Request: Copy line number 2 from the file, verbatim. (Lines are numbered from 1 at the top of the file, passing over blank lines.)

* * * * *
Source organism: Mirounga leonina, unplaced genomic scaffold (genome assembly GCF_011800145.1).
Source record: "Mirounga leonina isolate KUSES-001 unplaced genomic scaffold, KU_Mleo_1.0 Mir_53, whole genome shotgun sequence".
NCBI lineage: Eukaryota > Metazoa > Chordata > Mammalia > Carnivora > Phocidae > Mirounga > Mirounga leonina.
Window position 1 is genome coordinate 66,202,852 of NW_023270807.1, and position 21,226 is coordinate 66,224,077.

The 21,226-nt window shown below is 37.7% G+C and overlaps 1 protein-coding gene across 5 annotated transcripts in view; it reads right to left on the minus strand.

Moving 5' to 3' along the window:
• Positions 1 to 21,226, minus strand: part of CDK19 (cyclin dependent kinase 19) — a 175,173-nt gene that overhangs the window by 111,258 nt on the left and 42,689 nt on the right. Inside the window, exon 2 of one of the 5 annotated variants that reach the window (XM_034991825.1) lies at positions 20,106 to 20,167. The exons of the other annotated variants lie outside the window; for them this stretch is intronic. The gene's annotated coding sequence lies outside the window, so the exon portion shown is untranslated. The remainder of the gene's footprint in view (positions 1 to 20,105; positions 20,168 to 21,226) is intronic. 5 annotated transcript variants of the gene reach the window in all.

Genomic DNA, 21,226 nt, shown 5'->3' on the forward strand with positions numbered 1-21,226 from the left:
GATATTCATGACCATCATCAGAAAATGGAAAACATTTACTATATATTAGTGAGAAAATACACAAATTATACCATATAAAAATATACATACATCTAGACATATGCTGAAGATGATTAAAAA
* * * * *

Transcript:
Source record: "Mirounga leonina isolate KUSES-001 unplaced genomic scaffold, KU_Mleo_1.0 Mir_53, whole genome shotgun sequence".